Court services are fully restored at one of the most remote courthouses in California. The Superior Court of San Bernardino County had reduced services at its Needles Courthouse along the California-Arizona state line in 2013 as the court made needed cutbacks during the Great Recession.
In addition to Needles, the court reduced services or closed courthouses in the Barstow, Big Bear, and Chino districts, and had to layoff 44 staff. When the Needles Courthouse reduced its services, the closest court facility for area residents was 150 miles away.
“The simple fact is that we can no longer afford to support as many court locations or support as many services as in the past,” said Justice Marsha Slough in 2012, when she served as presiding judge for the court before her appointment to the state Court of Appeal.
Fast-forward a decade and the Needles courthouse doors are again open five days a week—expanding its one-day-per-month schedule implemented to cut costs. The court held a grand re-opening ceremony on Jan. 24. [View video highlights]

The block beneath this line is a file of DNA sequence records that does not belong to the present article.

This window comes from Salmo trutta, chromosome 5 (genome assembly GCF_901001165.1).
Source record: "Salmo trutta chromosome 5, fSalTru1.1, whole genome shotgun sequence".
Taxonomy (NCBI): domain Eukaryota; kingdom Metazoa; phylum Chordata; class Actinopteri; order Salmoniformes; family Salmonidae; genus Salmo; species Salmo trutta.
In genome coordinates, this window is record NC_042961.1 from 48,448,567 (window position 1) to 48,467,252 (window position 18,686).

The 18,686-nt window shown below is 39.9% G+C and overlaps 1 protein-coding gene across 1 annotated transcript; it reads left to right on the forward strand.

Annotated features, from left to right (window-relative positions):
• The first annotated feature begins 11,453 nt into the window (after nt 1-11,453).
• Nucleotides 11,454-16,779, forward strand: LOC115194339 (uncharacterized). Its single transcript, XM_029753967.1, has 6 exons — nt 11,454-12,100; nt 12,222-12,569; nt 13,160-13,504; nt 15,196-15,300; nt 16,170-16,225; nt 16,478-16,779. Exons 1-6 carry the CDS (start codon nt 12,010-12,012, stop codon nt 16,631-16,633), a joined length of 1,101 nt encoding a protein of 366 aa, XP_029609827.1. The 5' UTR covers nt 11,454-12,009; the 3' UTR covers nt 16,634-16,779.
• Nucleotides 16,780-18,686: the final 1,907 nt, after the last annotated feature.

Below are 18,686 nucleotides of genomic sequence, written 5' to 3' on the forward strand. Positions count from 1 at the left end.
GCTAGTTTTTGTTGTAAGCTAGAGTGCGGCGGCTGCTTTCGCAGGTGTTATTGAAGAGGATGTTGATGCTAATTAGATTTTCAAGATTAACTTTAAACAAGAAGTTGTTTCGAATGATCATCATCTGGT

Residents can now access in-person court services such as filing documents and scheduling court hearings. The court's self-help services remain available in-person on a monthly basis but are available remotely every day.
“I am pleased that with continued partnership, and new funding, we are able to restore court services for the residents of Needles and the surrounding areas,” said Presiding Judge Glenn Yabuno. "With these services restored, people can access our services, speak with a judge, and get help filing documents instantly thanks to the technology we developed and adopted during the pandemic.”
Because the court is located far from the county center, the court will initially offer court hearings with a judicial officer presiding remotely. Eventually, the court plans to assign a judicial officer to the Needles courthouse to hear matters in person.
"To open Needles is to fulfill the responsibility we have to expand access across our county, and more importantly, the promise we made to this community," said Court Executive Officer Anabel Z. Romero.